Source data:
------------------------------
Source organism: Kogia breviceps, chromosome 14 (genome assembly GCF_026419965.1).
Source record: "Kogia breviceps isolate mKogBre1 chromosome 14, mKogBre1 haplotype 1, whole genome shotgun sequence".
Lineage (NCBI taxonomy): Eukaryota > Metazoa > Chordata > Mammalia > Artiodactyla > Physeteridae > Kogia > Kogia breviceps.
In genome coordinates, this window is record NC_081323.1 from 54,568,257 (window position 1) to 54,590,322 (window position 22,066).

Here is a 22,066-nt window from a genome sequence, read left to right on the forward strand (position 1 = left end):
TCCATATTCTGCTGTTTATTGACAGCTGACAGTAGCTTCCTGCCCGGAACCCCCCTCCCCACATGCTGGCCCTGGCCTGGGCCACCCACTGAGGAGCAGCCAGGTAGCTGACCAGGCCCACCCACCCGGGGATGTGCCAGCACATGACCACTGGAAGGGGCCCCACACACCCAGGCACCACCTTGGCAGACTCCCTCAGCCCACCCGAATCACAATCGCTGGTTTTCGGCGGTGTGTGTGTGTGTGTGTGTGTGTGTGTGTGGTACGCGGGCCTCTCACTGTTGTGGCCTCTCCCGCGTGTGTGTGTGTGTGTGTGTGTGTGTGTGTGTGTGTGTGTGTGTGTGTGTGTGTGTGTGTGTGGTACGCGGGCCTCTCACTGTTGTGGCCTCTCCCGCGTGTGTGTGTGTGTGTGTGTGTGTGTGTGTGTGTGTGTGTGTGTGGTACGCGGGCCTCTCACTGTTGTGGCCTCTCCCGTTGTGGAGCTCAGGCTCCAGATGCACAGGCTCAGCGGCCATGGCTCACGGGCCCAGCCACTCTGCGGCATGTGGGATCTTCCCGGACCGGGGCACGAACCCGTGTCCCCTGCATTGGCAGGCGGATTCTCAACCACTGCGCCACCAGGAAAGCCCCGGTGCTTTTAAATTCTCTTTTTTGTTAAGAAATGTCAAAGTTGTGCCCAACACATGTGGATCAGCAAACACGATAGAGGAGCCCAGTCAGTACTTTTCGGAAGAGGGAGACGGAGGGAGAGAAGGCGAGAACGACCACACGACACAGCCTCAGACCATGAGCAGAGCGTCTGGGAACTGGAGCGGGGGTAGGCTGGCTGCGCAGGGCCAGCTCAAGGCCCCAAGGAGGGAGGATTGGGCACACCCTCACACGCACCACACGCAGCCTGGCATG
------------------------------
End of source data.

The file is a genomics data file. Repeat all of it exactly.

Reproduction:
Source organism: Kogia breviceps, chromosome 14 (genome assembly GCF_026419965.1).
Source record: "Kogia breviceps isolate mKogBre1 chromosome 14, mKogBre1 haplotype 1, whole genome shotgun sequence".
Lineage (NCBI taxonomy): Eukaryota > Metazoa > Chordata > Mammalia > Artiodactyla > Physeteridae > Kogia > Kogia breviceps.
In genome coordinates, this window is record NC_081323.1 from 54,568,257 (window position 1) to 54,590,322 (window position 22,066).

Here is a 22,066-nt window from a genome sequence, read left to right on the forward strand (position 1 = left end):
TCCATATTCTGCTGTTTATTGACAGCTGACAGTAGCTTCCTGCCCGGAACCCCCCTCCCCACATGCTGGCCCTGGCCTGGGCCACCCACTGAGGAGCAGCCAGGTAGCTGACCAGGCCCACCCACCCGGGGATGTGCCAGCACATGACCACTGGAAGGGGCCCCACACACCCAGGCACCACCTTGGCAGACTCCCTCAGCCCACCCGAATCACAATCGCTGGTTTTCGGCGGTGTGTGTGTGTGTGTGTGTGTGTGTGTGTGGTACGCGGGCCTCTCACTGTTGTGGCCTCTCCCGCGTGTGTGTGTGTGTGTGTGTGTGTGTGTGTGTGTGTGTGTGTGTGTGTGTGTGTGTGTGTGTGGTACGCGGGCCTCTCACTGTTGTGGCCTCTCCCGCGTGTGTGTGTGTGTGTGTGTGTGTGTGTGTGTGTGTGTGTGTGTGGTACGCGGGCCTCTCACTGTTGTGGCCTCTCCCGTTGTGGAGCTCAGGCTCCAGATGCACAGGCTCAGCGGCCATGGCTCACGGGCCCAGCCACTCTGCGGCATGTGGGATCTTCCCGGACCGGGGCACGAACCCGTGTCCCCTGCATTGGCAGGCGGATTCTCAACCACTGCGCCACCAGGAAAGCCCCGGTGCTTTTAAATTCTCTTTTTTGTTAAGAAATGTCAAAGTTGTGCCCAACACATGTGGATCAGCAAACACGATAGAGGAGCCCAGTCAGTACTTTTCGGAAGAGGGAGACGGAGGGAGAGAAGGCGAGAACGACCACACGACACAGCCTCAGACCATGAGCAGAGCGTCTGGGAACTGGAGCGGGGGTAGGCTGGCTGCGCAGGGCCAGCTCAAGGCCCCAAGGAGGGAGGATTGGGCACACCCTCACACGCACCACACGCAGCCTGGCATG